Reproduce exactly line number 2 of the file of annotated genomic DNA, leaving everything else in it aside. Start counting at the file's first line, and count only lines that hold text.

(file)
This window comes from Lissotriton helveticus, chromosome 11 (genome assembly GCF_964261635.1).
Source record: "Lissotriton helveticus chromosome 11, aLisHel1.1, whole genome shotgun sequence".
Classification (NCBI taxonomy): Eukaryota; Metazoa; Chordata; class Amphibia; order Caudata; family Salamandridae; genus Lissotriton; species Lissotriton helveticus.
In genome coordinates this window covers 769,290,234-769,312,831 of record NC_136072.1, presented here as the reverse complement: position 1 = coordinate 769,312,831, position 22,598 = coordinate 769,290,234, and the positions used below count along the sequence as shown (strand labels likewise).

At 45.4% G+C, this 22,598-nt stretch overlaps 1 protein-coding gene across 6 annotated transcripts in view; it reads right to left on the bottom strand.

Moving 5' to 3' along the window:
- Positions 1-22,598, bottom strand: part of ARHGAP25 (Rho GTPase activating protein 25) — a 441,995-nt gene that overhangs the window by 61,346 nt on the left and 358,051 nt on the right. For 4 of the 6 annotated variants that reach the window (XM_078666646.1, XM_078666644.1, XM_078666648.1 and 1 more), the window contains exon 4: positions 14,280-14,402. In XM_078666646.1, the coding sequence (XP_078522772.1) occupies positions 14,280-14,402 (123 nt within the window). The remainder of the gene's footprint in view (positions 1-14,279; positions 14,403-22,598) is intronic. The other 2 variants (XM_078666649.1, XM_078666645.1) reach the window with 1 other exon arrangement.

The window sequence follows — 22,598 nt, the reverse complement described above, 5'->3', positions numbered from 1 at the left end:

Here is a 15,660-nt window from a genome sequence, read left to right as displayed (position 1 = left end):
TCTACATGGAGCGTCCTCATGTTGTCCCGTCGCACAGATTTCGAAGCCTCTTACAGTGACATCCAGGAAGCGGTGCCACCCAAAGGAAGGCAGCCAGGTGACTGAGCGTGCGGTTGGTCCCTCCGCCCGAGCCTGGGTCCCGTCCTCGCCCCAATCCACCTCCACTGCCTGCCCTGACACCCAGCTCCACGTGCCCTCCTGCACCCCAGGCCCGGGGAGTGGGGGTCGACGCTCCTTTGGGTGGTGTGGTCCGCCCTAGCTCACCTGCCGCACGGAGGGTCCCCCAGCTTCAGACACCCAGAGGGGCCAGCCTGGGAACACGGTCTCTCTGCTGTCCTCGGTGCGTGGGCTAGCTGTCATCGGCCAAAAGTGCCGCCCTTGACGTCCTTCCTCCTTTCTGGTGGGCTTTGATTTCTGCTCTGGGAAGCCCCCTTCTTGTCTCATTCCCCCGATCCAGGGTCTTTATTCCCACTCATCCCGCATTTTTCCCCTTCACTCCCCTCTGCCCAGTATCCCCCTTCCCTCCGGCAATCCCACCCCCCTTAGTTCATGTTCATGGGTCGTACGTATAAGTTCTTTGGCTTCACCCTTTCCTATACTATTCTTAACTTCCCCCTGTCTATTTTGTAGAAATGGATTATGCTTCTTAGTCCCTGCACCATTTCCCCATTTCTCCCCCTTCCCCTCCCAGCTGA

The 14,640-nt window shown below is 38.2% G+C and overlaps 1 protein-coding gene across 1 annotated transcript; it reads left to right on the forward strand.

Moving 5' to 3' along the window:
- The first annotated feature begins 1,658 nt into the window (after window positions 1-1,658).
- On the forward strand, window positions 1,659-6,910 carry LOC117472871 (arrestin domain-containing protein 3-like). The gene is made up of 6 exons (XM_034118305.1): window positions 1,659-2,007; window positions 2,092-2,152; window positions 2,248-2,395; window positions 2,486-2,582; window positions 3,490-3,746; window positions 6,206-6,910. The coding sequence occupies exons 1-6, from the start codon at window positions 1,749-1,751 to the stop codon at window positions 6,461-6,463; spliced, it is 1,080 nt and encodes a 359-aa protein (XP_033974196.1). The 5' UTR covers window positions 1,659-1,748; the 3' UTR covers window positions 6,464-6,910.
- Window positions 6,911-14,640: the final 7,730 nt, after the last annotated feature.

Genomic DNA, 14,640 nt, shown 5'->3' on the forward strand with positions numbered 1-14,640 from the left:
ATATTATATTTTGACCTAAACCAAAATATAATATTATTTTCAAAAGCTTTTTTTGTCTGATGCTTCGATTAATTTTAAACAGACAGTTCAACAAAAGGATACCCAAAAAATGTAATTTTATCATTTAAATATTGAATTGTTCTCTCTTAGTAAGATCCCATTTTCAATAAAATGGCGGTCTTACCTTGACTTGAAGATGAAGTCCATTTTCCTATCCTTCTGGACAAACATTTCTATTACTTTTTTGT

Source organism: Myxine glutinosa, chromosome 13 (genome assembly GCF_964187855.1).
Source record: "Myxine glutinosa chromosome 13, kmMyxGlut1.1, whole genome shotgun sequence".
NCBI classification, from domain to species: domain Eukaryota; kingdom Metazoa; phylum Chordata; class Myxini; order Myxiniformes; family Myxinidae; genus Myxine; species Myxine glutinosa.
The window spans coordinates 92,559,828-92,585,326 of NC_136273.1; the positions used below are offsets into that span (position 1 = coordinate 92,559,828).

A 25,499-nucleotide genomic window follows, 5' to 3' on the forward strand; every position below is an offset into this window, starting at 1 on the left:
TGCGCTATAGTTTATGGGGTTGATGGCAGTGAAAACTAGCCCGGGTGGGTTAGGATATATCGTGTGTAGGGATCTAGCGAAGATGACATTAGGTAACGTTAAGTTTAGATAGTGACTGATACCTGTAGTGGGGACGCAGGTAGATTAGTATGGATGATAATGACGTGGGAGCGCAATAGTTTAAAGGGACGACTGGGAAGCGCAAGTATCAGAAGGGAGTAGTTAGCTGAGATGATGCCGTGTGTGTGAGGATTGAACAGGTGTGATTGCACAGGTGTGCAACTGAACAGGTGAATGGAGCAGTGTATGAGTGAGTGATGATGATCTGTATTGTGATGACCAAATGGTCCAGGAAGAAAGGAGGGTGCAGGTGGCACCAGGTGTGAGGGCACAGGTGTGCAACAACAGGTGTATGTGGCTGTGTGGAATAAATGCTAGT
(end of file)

Source record: "Lissotriton helveticus chromosome 11, aLisHel1.1, whole genome shotgun sequence".